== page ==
In an important ruling, the Bombay high court has held that the constitutional protection granted to minority educational institute stands on a higher pedestal than rights conferred to children under the Rights of Children to Free and Compulsory Education Act, 2009, and rejected plea of an expelled student seeking re-admission in the same school.
“The constitutional protection given to a minority educational institution recognising its right to establish and administer educational institutions stands on a higher pedestal than the rights conferred upon Dhruva (the expelled student) under the Right to Education Act,” said the division bench of Chief Justice Manjula Chellur and Justice MS Sonak.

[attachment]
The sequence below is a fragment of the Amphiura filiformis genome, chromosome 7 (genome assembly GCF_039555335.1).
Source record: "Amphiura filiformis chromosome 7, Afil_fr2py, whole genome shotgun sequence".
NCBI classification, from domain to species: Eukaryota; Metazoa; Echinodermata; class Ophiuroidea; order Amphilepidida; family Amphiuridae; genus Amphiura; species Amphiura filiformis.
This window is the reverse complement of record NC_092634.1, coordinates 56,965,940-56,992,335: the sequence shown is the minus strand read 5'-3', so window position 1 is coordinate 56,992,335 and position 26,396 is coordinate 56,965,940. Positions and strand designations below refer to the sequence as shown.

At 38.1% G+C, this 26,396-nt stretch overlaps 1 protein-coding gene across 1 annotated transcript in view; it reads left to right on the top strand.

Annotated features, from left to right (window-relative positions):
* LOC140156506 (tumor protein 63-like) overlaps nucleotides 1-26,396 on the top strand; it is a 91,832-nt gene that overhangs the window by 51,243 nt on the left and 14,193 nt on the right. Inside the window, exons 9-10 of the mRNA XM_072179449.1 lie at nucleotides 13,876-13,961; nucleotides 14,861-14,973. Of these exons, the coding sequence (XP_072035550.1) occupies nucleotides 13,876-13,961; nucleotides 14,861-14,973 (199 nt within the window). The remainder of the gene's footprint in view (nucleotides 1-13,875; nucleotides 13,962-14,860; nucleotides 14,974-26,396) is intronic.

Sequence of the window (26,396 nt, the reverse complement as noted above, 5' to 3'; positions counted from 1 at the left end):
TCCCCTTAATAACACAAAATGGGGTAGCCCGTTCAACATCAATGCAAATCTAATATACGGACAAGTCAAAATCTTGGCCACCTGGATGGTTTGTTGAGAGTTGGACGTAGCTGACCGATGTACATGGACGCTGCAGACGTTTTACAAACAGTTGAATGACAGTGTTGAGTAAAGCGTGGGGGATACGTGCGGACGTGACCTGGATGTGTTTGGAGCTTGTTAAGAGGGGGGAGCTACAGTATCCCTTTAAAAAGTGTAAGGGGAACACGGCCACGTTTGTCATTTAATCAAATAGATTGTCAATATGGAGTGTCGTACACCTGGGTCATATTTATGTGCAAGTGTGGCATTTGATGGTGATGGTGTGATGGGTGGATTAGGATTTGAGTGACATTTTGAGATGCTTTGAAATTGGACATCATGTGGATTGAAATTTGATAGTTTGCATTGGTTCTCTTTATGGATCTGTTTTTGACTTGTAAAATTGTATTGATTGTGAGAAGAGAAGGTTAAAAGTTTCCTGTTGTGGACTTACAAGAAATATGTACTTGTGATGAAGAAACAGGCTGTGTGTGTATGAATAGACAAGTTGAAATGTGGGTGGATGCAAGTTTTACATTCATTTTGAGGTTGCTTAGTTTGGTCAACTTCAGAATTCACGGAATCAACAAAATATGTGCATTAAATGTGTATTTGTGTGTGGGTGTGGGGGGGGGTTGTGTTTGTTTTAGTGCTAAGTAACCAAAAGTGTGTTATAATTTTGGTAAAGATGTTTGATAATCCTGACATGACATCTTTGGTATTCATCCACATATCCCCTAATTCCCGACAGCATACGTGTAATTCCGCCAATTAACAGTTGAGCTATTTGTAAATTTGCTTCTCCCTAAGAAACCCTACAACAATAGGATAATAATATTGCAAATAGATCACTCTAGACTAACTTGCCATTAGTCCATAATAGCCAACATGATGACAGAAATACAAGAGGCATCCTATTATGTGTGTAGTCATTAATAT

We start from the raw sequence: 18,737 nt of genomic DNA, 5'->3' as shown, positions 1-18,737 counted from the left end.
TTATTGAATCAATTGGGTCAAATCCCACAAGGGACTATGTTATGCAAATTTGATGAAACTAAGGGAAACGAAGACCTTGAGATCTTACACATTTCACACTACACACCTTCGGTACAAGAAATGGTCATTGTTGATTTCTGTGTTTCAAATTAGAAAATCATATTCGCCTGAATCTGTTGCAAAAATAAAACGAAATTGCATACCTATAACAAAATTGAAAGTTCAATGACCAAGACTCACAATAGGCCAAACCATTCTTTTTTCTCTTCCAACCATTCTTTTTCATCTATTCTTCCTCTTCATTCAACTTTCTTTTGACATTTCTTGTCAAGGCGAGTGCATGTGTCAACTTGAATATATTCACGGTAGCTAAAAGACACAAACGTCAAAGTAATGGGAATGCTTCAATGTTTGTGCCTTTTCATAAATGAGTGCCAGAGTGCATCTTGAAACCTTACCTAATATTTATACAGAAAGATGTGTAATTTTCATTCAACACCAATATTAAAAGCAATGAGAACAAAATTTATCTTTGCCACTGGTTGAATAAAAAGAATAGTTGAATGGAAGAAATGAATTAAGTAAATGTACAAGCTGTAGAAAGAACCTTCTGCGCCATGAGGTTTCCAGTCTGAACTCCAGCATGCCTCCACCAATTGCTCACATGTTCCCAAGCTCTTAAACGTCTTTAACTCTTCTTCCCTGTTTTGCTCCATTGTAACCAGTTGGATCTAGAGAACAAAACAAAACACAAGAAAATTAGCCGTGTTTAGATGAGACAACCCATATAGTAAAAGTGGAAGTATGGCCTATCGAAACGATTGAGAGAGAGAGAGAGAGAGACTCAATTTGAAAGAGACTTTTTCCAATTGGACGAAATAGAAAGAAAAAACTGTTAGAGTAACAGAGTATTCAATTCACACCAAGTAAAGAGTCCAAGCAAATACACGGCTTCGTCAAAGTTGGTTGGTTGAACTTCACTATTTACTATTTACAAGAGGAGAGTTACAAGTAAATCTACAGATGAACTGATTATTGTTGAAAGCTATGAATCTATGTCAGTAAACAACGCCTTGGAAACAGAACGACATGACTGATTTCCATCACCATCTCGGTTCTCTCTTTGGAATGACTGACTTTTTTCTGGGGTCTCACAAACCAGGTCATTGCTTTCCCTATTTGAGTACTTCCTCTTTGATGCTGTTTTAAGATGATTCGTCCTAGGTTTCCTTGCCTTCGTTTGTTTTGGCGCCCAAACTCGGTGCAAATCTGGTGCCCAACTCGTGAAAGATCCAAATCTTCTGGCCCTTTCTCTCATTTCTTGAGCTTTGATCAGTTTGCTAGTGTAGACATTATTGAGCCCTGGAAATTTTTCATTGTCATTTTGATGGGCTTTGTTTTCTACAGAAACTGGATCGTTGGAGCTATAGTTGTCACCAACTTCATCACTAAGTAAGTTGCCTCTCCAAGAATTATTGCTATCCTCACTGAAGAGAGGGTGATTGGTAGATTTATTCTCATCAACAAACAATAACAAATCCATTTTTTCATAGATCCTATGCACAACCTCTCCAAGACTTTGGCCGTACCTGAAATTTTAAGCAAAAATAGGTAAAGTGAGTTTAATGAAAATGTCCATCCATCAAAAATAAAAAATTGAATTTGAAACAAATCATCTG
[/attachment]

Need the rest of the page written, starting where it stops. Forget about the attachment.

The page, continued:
The bench rejected petition filed by Druva’s father, Dr Vikas Motewar, especially in view of the fact that the State government has offered to secure admission for the student to some other school in the neighbourhood.
“It is not a situation where Dhruva has been totally denied her right under the Right to Education Act, since the state has come forward to offer her admission in some other neighbourhood school,” the bench said while rejecting Dr Motewar’s petition.
Dhruva was a student of Class 5 in Lokhandwala Foundation School at Kandivali (East). In August 30, 2013, the family had to move to their hometown in Nanded and so Dhruva could not go to school for about seven months.
In March 2014, the family returned to Mumbai and immediately thereafter Motewar met the school’s principal of the school. He was then told that the school management was not willing to allow Dhruva to appear for the Class 5 examination that was underway.
Eventually, Motewar approached the high court but it ruled against him. The court has now directed the state to secure admission for Dhruva in some other neighbourhood school and allow her to take the exams the current academic year.